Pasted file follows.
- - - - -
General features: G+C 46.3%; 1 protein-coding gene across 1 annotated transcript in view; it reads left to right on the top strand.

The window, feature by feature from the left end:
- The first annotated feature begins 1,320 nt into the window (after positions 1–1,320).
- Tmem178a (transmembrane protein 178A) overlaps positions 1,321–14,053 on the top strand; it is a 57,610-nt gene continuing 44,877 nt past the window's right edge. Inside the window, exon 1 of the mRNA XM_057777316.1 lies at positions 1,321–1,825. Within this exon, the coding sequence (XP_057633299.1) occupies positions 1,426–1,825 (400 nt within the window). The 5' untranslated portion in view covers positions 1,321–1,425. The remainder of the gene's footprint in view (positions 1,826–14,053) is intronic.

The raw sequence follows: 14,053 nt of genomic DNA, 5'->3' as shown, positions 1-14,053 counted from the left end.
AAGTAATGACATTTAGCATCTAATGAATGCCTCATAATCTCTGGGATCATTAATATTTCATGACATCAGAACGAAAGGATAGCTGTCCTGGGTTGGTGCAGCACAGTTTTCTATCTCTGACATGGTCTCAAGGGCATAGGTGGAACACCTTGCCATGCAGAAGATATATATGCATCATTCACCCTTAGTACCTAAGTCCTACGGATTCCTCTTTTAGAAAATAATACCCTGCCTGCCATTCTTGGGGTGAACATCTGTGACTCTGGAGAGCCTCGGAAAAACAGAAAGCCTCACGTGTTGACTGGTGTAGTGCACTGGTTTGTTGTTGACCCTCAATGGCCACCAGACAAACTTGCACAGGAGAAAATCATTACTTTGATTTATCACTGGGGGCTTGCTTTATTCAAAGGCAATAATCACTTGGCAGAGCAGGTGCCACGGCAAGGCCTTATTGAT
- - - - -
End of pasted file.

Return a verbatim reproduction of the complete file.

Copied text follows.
General features: G+C 46.3%; 1 protein-coding gene across 1 annotated transcript in view; it reads left to right on the top strand.

The window, feature by feature from the left end:
- The first annotated feature begins 1,320 nt into the window (after positions 1–1,320).
- Tmem178a (transmembrane protein 178A) overlaps positions 1,321–14,053 on the top strand; it is a 57,610-nt gene continuing 44,877 nt past the window's right edge. Inside the window, exon 1 of the mRNA XM_057777316.1 lies at positions 1,321–1,825. Within this exon, the coding sequence (XP_057633299.1) occupies positions 1,426–1,825 (400 nt within the window). The 5' untranslated portion in view covers positions 1,321–1,425. The remainder of the gene's footprint in view (positions 1,826–14,053) is intronic.

The raw sequence follows: 14,053 nt of genomic DNA, 5'->3' as shown, positions 1-14,053 counted from the left end.
AAGTAATGACATTTAGCATCTAATGAATGCCTCATAATCTCTGGGATCATTAATATTTCATGACATCAGAACGAAAGGATAGCTGTCCTGGGTTGGTGCAGCACAGTTTTCTATCTCTGACATGGTCTCAAGGGCATAGGTGGAACACCTTGCCATGCAGAAGATATATATGCATCATTCACCCTTAGTACCTAAGTCCTACGGATTCCTCTTTTAGAAAATAATACCCTGCCTGCCATTCTTGGGGTGAACATCTGTGACTCTGGAGAGCCTCGGAAAAACAGAAAGCCTCACGTGTTGACTGGTGTAGTGCACTGGTTTGTTGTTGACCCTCAATGGCCACCAGACAAACTTGCACAGGAGAAAATCATTACTTTGATTTATCACTGGGGGCTTGCTTTATTCAAAGGCAATAATCACTTGGCAGAGCAGGTGCCACGGCAAGGCCTTATTGAT